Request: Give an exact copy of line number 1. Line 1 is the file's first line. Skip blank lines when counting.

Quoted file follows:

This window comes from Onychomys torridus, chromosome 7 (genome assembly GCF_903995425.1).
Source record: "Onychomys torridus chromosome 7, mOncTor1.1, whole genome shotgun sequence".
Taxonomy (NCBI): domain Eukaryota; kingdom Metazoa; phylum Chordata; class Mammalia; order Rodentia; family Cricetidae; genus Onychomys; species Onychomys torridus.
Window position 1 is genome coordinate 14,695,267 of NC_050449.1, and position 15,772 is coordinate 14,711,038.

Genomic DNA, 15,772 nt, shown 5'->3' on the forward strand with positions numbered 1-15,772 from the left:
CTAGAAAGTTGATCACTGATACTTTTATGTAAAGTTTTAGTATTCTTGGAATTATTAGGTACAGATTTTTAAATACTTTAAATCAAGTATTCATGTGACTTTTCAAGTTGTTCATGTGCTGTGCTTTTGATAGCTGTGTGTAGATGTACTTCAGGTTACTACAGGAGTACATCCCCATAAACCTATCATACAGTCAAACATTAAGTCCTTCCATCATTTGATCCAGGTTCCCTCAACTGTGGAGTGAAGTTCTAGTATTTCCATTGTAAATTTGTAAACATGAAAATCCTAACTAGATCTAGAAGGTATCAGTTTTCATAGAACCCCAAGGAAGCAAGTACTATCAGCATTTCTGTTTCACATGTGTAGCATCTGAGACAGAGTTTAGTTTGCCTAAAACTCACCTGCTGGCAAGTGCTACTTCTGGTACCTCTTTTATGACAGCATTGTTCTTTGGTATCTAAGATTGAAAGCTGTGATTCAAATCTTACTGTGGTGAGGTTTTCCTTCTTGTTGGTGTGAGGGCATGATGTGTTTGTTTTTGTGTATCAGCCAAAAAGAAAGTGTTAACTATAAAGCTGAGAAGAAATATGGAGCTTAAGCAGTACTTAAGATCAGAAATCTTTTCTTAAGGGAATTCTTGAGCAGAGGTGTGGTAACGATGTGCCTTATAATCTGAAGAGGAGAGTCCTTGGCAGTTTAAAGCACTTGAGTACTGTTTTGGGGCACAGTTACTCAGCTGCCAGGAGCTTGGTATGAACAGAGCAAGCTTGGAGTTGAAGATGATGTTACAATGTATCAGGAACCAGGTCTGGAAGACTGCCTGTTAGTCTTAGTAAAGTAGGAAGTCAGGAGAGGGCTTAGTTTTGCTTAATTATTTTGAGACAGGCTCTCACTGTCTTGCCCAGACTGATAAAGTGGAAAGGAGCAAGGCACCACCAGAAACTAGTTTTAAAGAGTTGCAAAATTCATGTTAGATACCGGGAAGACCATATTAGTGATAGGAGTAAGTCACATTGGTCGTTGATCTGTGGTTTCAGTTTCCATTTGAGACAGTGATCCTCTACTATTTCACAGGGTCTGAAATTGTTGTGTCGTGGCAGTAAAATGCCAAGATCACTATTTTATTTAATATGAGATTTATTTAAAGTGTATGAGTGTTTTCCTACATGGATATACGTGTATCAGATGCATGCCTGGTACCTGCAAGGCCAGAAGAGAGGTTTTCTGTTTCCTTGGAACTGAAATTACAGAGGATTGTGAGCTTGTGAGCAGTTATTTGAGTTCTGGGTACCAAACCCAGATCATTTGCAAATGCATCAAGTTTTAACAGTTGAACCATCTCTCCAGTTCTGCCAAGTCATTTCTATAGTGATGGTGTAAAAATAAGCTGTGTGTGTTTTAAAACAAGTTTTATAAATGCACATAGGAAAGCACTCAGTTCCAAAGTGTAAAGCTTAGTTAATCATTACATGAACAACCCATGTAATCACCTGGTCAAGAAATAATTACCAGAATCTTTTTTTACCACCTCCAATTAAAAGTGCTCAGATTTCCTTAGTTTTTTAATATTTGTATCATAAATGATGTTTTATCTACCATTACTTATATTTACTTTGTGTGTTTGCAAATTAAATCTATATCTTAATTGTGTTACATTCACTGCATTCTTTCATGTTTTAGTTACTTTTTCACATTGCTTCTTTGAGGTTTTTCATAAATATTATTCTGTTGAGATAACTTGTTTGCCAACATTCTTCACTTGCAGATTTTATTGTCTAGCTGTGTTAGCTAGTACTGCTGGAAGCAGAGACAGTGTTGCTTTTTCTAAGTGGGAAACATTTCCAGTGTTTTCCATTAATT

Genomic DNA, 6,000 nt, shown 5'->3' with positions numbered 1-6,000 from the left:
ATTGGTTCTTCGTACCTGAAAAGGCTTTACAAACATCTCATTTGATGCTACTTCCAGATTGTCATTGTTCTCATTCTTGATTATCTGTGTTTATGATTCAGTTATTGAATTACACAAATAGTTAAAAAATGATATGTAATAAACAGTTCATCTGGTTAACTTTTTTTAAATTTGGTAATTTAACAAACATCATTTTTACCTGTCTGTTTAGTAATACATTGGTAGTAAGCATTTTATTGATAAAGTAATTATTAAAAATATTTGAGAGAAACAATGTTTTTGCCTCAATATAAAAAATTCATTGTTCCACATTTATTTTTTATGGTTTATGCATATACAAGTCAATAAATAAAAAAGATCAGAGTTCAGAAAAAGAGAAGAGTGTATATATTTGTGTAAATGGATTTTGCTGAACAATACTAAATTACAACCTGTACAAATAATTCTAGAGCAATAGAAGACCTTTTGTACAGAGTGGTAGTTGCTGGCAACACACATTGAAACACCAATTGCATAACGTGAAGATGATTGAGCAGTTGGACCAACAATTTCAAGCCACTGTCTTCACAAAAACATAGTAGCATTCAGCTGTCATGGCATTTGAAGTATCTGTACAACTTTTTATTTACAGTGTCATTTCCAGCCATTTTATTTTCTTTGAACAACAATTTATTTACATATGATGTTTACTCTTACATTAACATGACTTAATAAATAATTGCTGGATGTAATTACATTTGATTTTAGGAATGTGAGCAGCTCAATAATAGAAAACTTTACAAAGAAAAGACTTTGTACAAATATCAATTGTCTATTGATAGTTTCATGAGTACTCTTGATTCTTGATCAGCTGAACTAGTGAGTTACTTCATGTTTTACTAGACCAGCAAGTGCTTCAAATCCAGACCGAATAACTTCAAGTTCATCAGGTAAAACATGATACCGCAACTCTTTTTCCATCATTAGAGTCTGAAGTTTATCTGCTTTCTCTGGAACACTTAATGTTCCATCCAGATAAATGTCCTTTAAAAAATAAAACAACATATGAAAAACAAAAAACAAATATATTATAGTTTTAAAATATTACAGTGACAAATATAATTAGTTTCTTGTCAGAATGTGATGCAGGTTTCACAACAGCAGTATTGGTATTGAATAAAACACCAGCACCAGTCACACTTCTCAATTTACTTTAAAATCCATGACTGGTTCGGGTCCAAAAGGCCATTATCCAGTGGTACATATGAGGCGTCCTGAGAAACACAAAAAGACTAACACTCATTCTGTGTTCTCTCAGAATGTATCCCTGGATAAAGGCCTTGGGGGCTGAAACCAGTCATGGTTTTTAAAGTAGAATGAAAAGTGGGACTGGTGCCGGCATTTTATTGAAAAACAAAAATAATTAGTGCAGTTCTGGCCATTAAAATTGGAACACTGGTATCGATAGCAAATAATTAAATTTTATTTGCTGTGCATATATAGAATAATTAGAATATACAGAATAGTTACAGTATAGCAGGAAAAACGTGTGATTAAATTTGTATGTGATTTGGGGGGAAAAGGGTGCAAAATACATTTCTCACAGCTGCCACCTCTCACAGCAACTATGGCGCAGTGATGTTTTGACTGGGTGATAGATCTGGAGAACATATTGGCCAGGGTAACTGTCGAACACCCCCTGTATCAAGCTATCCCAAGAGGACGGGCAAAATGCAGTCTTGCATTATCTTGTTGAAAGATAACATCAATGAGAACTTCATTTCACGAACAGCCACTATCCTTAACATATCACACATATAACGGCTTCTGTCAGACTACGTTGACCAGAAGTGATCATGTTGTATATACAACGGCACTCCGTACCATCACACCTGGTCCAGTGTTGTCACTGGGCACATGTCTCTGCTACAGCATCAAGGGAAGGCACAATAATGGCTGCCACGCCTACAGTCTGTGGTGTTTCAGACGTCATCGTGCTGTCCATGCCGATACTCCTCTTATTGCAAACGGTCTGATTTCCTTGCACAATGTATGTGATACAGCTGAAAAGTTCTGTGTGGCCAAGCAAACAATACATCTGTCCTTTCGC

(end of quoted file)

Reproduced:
This window comes from Onychomys torridus, chromosome 7 (genome assembly GCF_903995425.1).